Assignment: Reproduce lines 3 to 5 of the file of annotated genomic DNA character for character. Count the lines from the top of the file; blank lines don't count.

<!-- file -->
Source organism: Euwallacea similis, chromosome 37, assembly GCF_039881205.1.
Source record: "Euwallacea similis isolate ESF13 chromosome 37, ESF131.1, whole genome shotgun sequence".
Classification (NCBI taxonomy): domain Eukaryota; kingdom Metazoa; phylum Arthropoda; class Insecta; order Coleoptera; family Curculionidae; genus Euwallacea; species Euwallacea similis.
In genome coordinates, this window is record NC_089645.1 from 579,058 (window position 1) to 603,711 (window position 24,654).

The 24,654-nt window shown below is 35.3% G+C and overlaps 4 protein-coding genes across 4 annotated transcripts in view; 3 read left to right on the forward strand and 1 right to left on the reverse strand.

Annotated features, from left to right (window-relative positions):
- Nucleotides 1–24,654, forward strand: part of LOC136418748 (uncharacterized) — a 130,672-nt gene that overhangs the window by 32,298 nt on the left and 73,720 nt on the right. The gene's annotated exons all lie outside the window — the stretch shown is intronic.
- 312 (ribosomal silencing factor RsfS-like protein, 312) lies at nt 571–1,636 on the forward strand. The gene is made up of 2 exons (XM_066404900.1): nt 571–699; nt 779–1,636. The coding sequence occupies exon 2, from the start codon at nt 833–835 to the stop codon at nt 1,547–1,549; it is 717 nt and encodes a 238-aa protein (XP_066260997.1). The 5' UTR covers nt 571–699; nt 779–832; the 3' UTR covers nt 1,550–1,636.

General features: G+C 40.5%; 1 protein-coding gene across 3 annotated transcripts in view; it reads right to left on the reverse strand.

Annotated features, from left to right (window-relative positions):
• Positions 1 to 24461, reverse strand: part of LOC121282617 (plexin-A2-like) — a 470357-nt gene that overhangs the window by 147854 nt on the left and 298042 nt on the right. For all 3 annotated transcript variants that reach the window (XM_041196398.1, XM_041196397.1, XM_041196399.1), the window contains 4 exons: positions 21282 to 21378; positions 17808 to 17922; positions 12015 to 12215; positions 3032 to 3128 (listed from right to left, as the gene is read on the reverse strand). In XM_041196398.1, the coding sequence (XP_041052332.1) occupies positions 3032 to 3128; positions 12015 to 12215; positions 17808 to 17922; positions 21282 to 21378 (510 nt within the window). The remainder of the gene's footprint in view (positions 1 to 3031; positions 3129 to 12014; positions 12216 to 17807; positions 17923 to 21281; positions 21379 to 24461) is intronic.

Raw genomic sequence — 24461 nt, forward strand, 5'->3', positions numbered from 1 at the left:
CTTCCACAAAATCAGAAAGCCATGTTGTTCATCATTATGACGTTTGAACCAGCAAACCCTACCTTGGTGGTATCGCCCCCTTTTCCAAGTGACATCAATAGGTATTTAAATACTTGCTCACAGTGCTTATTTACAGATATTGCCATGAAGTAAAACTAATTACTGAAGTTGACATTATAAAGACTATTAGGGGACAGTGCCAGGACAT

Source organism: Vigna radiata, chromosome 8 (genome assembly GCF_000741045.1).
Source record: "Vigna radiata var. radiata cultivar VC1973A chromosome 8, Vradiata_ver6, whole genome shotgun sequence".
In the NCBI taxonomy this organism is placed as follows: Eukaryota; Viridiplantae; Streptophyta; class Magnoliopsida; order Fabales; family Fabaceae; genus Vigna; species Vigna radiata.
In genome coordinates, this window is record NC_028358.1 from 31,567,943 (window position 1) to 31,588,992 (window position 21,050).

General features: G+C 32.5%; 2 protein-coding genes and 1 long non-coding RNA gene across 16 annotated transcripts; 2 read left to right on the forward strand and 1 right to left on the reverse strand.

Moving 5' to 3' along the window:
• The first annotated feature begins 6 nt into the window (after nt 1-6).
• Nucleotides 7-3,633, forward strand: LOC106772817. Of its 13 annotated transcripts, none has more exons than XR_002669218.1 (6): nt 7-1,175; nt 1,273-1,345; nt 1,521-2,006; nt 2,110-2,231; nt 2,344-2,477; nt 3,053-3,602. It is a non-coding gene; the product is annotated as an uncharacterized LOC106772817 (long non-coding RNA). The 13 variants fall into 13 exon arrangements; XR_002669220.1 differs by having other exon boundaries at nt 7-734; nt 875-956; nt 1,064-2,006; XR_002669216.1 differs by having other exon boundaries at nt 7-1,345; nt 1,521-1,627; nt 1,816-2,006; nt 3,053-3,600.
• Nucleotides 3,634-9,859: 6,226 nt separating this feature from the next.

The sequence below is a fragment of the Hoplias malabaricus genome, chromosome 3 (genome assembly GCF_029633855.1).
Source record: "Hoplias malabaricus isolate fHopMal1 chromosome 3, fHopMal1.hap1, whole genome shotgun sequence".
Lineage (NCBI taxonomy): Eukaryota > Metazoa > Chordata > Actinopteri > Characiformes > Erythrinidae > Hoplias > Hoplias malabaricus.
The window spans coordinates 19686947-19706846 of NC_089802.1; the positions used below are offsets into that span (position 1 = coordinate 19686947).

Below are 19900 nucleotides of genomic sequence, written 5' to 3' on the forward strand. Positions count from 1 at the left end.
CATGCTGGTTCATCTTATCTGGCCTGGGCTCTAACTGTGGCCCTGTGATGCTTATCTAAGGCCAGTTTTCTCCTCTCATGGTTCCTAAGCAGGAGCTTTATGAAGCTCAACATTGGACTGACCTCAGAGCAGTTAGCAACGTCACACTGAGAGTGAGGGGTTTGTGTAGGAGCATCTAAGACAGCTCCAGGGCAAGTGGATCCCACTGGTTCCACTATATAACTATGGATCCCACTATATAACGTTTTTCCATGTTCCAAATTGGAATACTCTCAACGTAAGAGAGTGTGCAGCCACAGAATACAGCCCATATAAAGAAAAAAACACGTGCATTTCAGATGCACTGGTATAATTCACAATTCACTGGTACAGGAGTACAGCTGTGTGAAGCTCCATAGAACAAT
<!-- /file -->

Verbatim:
Classification (NCBI taxonomy): domain Eukaryota; kingdom Metazoa; phylum Arthropoda; class Insecta; order Coleoptera; family Curculionidae; genus Euwallacea; species Euwallacea similis.
In genome coordinates, this window is record NC_089645.1 from 579,058 (window position 1) to 603,711 (window position 24,654).

The 24,654-nt window shown below is 35.3% G+C and overlaps 4 protein-coding genes across 4 annotated transcripts in view; 3 read left to right on the forward strand and 1 right to left on the reverse strand.